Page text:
Catasauqua Press

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photo by Nick HromiakIf you see a deer crossing sign like this on the road, slow down. photo by Nick HromiakIf you see a deer crossing sign like this on the road, slow down.

Outdoors: It’s the time of year to stay alert

Friday, November 9, 2018 by nick hromiak Special to the Press in Sports

With the deer rut in progress (when bucks chase does during the breeding season - for you non-hunters), it’s a time for motorists to stay alert, because if you hit a deer with your vehicle, you’ll probably have to pay a deductible for your car insurance to cover the damage. And if you no longer carry collision coverage, you’re out the cost for repair.

The chances of a deer collision is quite high in Pennsylvania. In fact, the Keystone State ranks third in states where you’re most likely to hit a deer with your vehicle. West Virginia is rated first and Montana second.

Since we turned our clocks back, it becomes darker earlier in the evening when many motorists are returning from work. Dawn and dusk are the peak times deer when are on the move, says the Pennsylvania Game Commission (PGC). And deer often travel in groups. So if one crosses the road in front of your vehicle, there’s a good chance there’s more.

The PGC offers these driving tips when driving during these times. The agency says slow down at dawn and dusk; pay attention to deer crossing signs; when appropriate, use high beams to see farther down the road; be extra vigilant when driving on narrow roads with woods on either side or standing corn as a darting deer shortens your reaction time; avoid swerving as it can cause a lost of control of your vehicle; don’t rely on deer whistles as they don’t work.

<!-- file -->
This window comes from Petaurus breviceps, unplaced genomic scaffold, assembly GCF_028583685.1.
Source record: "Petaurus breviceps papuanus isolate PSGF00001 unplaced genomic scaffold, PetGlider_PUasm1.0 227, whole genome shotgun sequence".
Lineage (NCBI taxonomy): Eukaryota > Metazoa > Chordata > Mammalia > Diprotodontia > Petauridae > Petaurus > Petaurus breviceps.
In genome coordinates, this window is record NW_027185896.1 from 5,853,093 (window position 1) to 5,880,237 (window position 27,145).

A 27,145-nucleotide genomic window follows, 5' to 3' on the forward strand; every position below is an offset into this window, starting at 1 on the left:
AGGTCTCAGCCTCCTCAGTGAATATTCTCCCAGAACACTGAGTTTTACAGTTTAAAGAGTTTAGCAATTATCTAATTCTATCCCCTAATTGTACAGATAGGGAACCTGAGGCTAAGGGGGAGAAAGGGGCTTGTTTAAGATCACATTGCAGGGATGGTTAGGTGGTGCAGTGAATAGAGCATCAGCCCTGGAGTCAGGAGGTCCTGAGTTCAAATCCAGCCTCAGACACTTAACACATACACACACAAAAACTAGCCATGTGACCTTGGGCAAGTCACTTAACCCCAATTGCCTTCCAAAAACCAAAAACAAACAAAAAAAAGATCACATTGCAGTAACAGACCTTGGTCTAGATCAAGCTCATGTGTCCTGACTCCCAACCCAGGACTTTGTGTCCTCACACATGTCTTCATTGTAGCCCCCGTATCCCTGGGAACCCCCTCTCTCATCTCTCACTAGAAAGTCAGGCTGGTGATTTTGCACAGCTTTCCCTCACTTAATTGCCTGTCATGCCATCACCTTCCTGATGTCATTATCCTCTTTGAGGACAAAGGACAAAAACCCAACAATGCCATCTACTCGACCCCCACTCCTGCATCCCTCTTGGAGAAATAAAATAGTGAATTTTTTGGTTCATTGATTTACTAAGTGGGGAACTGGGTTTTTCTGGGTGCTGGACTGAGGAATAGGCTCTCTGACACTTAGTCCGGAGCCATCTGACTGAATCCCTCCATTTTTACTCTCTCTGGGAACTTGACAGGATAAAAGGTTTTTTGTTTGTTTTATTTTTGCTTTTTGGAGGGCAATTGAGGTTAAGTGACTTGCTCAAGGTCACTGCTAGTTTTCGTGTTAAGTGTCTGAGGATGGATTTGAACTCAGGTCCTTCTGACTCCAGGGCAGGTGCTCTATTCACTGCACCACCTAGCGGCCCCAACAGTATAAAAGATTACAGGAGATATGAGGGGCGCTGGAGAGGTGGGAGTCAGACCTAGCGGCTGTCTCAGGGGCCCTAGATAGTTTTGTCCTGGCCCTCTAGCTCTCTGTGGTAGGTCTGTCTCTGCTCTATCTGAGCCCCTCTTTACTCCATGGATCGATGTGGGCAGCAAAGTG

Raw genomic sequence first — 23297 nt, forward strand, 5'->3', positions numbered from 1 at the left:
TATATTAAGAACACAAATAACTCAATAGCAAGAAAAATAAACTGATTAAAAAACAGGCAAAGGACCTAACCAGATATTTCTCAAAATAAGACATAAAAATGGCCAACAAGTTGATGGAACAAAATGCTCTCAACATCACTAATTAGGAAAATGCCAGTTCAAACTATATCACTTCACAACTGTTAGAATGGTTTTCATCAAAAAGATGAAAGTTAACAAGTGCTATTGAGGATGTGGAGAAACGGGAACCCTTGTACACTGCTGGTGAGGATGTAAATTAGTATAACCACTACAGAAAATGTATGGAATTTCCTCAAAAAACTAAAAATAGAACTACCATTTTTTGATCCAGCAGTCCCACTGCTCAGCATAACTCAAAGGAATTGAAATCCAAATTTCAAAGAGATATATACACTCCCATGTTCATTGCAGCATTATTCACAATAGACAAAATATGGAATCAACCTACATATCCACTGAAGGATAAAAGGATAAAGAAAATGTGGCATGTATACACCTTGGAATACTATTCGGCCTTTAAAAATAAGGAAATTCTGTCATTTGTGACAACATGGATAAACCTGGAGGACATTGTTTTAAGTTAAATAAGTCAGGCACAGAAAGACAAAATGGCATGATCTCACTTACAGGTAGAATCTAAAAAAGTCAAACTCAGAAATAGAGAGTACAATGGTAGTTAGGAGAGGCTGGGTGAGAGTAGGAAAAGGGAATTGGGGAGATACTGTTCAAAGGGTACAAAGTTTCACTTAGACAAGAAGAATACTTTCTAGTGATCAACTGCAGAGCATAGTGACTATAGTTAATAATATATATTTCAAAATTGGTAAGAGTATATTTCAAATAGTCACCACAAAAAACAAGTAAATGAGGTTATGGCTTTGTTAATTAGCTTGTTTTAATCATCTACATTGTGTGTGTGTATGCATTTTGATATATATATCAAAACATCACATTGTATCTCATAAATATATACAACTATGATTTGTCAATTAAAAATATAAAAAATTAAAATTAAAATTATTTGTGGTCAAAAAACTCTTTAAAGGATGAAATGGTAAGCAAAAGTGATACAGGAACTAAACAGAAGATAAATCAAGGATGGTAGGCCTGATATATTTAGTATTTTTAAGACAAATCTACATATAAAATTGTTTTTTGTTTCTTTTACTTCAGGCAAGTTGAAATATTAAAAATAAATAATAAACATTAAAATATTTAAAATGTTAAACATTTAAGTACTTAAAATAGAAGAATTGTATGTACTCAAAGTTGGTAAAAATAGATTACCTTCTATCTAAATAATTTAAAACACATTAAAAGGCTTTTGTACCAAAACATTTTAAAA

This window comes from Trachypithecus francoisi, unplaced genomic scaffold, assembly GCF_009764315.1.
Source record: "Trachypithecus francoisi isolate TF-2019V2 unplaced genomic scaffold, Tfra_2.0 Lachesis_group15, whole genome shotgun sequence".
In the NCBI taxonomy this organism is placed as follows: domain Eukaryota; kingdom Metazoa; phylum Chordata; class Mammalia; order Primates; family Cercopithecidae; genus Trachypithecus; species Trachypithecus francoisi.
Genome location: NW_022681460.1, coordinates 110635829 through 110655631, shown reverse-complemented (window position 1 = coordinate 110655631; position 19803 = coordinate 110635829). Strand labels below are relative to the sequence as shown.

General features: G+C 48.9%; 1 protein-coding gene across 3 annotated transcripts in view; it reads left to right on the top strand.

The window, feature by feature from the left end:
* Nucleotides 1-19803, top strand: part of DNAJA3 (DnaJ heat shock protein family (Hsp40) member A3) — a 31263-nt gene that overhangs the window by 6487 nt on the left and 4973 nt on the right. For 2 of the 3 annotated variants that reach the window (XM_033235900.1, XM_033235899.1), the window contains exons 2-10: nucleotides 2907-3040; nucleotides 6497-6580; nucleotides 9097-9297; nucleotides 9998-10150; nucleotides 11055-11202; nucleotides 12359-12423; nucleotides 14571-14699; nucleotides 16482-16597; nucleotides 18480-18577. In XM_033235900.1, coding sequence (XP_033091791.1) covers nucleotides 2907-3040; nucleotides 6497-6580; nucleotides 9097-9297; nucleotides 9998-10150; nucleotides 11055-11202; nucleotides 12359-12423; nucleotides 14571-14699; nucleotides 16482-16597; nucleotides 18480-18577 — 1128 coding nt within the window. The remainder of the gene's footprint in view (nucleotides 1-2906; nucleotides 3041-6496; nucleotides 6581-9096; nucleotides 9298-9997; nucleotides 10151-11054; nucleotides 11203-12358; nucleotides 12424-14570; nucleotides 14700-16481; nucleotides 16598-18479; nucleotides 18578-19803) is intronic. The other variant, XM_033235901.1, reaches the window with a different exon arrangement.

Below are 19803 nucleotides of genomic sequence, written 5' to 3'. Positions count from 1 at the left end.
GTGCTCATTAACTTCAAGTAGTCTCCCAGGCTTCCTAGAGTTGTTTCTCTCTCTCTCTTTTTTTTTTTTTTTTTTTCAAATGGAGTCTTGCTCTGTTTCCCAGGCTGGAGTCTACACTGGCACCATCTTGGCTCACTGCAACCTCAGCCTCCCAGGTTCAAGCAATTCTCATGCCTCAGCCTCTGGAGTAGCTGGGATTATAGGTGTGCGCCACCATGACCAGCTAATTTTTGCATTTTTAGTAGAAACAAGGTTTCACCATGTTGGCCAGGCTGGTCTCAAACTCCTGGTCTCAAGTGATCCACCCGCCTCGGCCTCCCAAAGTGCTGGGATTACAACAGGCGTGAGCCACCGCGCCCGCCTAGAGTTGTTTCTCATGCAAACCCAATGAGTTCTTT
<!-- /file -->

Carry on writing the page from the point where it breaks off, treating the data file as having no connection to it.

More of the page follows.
If a deer is hit, it’s not necessary to report it to the PGC. If it dies, Pennsylvania residents may claim it. To do so, it’s required to call the PGC’s regional office and report where the accident occurred and a dispatcher will collect your accident information and issue a free permit number that must be written down. And this must be done within 24 hours of taking possession of the deer. If hitting a buck, the antlers must be turned over to the PGC or may be purchased for $10 per point. Removing antlers from a road-killed deer is illegal, unless it’s being claimed by the driver.

The PGC also recommends that if hitting a deer and it isn’t deceased, it’s strongly advised to maintain your distance because some deer recover and will jump up and move on. If it’s still alive, call a PGC regional office or local law enforcement and it will be put down. To remove a deceased deer from the state roadway, call PENDOT at 800-FIX-ROAD and a road crew will pick it up.


According to Bob Danenhower, of Bob’s Wildlife Taxidermy in Orefield, many of his customers and hunting buddies are reporting good number of bucks cashing does. “They’re seeing three-four bucks daily instead of the usual one or two. And their racks are exceptionally nice,” says Danenhower.

So far he’s been getting in lots of 8 and 10-pointers for mounting, instead of the customary six pointers. Seems bowhunters are waiting out larger bucks and ones they’ve seen on their trail cameras. A few customers who used Urine-Luck doe-in-heat scent that he sells, have scored well. “One customer used a drip rag with it on and brought in a nice 8-pointer,” Danenhower said.

As we get further into the rut, activity can only increase.